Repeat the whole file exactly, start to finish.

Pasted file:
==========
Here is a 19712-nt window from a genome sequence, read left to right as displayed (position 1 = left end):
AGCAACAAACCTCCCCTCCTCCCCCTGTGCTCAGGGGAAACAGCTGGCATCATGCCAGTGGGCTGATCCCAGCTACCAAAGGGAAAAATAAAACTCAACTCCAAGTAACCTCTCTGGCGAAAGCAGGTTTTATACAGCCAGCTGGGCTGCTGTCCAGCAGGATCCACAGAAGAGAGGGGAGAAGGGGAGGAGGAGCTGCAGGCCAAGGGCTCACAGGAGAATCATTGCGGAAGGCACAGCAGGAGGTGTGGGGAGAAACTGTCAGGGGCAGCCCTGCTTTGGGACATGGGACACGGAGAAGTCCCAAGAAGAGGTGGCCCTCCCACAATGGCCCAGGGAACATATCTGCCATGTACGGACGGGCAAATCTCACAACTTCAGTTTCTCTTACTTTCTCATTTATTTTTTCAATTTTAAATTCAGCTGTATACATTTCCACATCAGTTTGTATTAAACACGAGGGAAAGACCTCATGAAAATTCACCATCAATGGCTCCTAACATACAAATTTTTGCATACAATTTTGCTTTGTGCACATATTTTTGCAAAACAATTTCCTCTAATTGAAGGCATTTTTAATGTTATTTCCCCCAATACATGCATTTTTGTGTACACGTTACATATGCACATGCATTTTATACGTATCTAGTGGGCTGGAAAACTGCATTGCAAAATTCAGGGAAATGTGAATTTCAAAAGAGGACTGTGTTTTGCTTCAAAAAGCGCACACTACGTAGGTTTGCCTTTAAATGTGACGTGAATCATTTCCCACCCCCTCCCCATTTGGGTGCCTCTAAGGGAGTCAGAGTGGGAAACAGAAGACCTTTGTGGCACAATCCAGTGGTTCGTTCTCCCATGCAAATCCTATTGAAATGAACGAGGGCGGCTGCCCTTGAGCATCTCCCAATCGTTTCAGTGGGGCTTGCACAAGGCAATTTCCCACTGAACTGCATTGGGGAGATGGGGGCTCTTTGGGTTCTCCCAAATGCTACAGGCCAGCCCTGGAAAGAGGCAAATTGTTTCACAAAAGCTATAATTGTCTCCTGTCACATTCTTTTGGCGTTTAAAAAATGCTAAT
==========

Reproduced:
Here is a 19712-nt window from a genome sequence, read left to right as displayed (position 1 = left end):
AGCAACAAACCTCCCCTCCTCCCCCTGTGCTCAGGGGAAACAGCTGGCATCATGCCAGTGGGCTGATCCCAGCTACCAAAGGGAAAAATAAAACTCAACTCCAAGTAACCTCTCTGGCGAAAGCAGGTTTTATACAGCCAGCTGGGCTGCTGTCCAGCAGGATCCACAGAAGAGAGGGGAGAAGGGGAGGAGGAGCTGCAGGCCAAGGGCTCACAGGAGAATCATTGCGGAAGGCACAGCAGGAGGTGTGGGGAGAAACTGTCAGGGGCAGCCCTGCTTTGGGACATGGGACACGGAGAAGTCCCAAGAAGAGGTGGCCCTCCCACAATGGCCCAGGGAACATATCTGCCATGTACGGACGGGCAAATCTCACAACTTCAGTTTCTCTTACTTTCTCATTTATTTTTTCAATTTTAAATTCAGCTGTATACATTTCCACATCAGTTTGTATTAAACACGAGGGAAAGACCTCATGAAAATTCACCATCAATGGCTCCTAACATACAAATTTTTGCATACAATTTTGCTTTGTGCACATATTTTTGCAAAACAATTTCCTCTAATTGAAGGCATTTTTAATGTTATTTCCCCCAATACATGCATTTTTGTGTACACGTTACATATGCACATGCATTTTATACGTATCTAGTGGGCTGGAAAACTGCATTGCAAAATTCAGGGAAATGTGAATTTCAAAAGAGGACTGTGTTTTGCTTCAAAAAGCGCACACTACGTAGGTTTGCCTTTAAATGTGACGTGAATCATTTCCCACCCCCTCCCCATTTGGGTGCCTCTAAGGGAGTCAGAGTGGGAAACAGAAGACCTTTGTGGCACAATCCAGTGGTTCGTTCTCCCATGCAAATCCTATTGAAATGAACGAGGGCGGCTGCCCTTGAGCATCTCCCAATCGTTTCAGTGGGGCTTGCACAAGGCAATTTCCCACTGAACTGCATTGGGGAGATGGGGGCTCTTTGGGTTCTCCCAAATGCTACAGGCCAGCCCTGGAAAGAGGCAAATTGTTTCACAAAAGCTATAATTGTCTCCTGTCACATTCTTTTGGCGTTTAAAAAATGCTAAT